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  1. #1
    Join Date
    Aug 2018
    Posts
    6

    Default First time building a mustang dirt track car

    Hey guys, I'm jumping into the dirt track world and have a fox body mustang 2.3l. at this point I am looking for advice on where to begin with the suspension setup for a 1/3 mile track. Anyone have any suggestions? Thanks!

  2. #2
    Join Date
    Aug 2018
    Posts
    6

    Default

    Ok so I haven't had any replies yet to this post, but it's ok. Basically what I have is a factory fox body mustang. I believe it's factory suspension all the way around. Would it be best if I just run what is on there and see how she handles, then tune accordingly from there? Any information would help at this point. I see on some other posts that the right front should be stiffer than the left and the left rear needs to be soft for going though corners. I just don't the know the specifics. Thanks!

  3. #3

    Default

    hey been years since I drove but here is a link to a good start.
    http://www.4m.net/archive/index.php/t-197190.html
    Daniel #27 mini stock

  4. #4
    Join Date
    Aug 2018
    Posts
    6

    Default

    Hey thanks! I really appreciate it!

  5. #5
    Join Date
    Dec 2008
    Location
    thedirtysouth
    Posts
    3,289

    Default

    one thing i remember from back when they ran them here , the cars running up front took the left upper control arm off the rear end to keep the rear from binding up , kind of like a 3 link.......

  6. #6
    Join Date
    Aug 2018
    Posts
    6

    Default

    Ok, I'm not sure I understand what you mean. It's a solid axle on the rear end so there is no control arms. My mustang is an 89. Can you explain a little more? Thanks!!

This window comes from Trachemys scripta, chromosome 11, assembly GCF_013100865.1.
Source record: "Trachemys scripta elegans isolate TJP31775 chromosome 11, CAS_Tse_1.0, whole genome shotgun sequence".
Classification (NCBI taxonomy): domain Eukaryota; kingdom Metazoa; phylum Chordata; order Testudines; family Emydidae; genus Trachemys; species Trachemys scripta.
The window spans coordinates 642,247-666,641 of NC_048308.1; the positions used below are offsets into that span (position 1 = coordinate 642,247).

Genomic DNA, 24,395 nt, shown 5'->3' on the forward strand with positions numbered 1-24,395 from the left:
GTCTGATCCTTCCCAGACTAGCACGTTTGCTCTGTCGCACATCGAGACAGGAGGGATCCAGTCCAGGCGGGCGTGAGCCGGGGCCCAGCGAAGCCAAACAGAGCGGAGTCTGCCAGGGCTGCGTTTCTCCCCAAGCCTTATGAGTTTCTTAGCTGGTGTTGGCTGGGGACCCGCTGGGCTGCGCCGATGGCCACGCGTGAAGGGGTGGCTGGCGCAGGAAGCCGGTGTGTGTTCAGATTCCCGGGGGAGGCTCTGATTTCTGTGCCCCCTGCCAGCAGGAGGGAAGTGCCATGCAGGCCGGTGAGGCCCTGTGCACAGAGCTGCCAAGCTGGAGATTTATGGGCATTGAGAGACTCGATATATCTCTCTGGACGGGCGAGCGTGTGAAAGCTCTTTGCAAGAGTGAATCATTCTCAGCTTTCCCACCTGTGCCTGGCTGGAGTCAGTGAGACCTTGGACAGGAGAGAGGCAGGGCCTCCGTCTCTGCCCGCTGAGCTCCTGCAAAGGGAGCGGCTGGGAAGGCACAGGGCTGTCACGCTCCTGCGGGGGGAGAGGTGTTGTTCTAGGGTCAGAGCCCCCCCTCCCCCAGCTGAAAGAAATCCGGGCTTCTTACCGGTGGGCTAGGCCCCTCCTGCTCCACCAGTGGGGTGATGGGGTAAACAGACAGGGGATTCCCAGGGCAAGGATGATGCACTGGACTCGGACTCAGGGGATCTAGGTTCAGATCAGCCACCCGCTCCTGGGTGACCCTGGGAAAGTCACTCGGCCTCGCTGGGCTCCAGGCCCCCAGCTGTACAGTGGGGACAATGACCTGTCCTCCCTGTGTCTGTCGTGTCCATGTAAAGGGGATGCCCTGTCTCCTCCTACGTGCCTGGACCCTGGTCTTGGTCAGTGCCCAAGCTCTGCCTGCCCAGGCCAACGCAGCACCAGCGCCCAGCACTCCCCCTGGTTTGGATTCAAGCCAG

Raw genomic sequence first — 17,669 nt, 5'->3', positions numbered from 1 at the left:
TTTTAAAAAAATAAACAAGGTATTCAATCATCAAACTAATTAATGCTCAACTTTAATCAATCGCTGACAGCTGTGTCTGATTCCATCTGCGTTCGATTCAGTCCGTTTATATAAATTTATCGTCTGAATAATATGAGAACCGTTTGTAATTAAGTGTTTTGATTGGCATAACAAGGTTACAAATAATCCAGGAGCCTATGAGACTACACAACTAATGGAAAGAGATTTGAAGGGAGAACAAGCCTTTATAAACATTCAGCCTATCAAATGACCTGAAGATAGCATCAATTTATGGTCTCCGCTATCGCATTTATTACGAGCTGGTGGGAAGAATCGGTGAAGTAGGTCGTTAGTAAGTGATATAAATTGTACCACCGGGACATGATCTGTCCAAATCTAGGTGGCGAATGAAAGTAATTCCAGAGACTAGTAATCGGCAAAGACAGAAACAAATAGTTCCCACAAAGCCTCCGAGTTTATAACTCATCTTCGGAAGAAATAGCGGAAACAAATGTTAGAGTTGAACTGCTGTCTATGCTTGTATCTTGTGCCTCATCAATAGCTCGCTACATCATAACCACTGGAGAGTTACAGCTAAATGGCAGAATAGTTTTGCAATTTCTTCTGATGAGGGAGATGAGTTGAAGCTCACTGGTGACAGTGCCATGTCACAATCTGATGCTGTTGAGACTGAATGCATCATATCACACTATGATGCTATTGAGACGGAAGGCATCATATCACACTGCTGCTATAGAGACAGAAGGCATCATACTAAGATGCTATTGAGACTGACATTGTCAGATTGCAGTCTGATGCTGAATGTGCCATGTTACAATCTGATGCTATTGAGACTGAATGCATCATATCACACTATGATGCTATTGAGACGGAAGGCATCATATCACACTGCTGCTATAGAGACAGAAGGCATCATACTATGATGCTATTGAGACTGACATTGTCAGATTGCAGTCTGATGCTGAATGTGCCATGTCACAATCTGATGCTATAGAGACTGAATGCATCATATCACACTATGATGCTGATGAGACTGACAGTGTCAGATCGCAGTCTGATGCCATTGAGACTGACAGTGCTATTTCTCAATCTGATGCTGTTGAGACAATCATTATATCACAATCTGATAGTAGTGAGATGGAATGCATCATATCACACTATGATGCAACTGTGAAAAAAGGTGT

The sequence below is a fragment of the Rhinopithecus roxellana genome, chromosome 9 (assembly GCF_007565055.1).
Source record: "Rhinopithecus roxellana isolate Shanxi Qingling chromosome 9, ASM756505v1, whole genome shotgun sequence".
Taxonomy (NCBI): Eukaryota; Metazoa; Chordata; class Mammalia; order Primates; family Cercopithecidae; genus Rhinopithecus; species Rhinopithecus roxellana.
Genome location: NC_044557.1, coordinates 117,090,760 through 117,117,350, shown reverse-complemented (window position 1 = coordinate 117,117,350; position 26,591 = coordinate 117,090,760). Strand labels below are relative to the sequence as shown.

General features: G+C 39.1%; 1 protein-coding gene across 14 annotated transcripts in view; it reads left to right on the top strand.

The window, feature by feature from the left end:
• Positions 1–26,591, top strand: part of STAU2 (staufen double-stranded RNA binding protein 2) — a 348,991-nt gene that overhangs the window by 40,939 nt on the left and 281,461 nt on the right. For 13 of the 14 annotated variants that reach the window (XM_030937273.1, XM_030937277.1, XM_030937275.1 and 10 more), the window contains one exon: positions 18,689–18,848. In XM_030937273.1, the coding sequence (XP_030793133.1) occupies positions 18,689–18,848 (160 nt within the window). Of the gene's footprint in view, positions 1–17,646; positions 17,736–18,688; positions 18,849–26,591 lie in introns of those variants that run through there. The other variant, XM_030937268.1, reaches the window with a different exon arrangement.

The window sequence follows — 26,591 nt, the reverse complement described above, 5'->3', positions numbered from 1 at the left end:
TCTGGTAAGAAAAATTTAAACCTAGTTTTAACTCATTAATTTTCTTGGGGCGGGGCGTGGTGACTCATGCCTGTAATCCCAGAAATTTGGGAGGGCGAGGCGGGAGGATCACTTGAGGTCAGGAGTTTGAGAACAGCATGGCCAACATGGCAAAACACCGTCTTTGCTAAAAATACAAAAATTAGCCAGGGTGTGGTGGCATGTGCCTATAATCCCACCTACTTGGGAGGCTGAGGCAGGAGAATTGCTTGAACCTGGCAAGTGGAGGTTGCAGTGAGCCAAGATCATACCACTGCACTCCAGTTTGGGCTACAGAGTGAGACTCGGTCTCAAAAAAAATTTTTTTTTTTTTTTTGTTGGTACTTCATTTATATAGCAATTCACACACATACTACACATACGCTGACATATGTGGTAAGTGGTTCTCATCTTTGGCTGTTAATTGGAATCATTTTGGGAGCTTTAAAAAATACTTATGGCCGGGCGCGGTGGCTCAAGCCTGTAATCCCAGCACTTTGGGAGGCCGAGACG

7. #7
    Join Date
    Dec 2008
    Location
    thedirtysouth
    Posts
    3,289

    Default

    the fox rear is a 4 link with out a panhard bar , it uses the upper control arms to locate the rear side to side like a metric gm chassis , the only difference is the rear springs are located on the lower control arms , which is called a swing arm in late model terms , unlike the metric , that has the springs on top of rear , you can remove the left upper control arm and leave the right upper on to control side to side , the advantage to this is the rear will not bind up under body roll , like a metric , keeping the left rear tire on the ground . you can understand this better if you jack left rear up with left upper bar on and see how far tire drops , then take it off and jack up , you will be surprised ...

  8. #8
    Join Date
    Aug 2018
    Posts
    6

    Default

    Oh! Awesome thanks!

  9. #9
    Join Date
    Dec 2008
    Location
    thedirtysouth
    Posts
    3,289

    Default

    all so , because a strut front end will not gain camber like a suspension with a upper A-arm will , you have to start with a lot of static camber in the right front , best i can remember , we ran some where around 6 to 8 degrees , i would start there and check my tire temp across the tire to fine tune , hope this helps you , good luck , one more thing , a 2 to 1 quickner works out pretty good with a stock rack...........

  10. #10
    Join Date
    Aug 2018
    Posts
    6

    Default

    This is great info, and I truly appreciate it. I do have a quickener on the steering so i think I'm headed in the right direction. I'll keep you posted on the progress and once again thanks!

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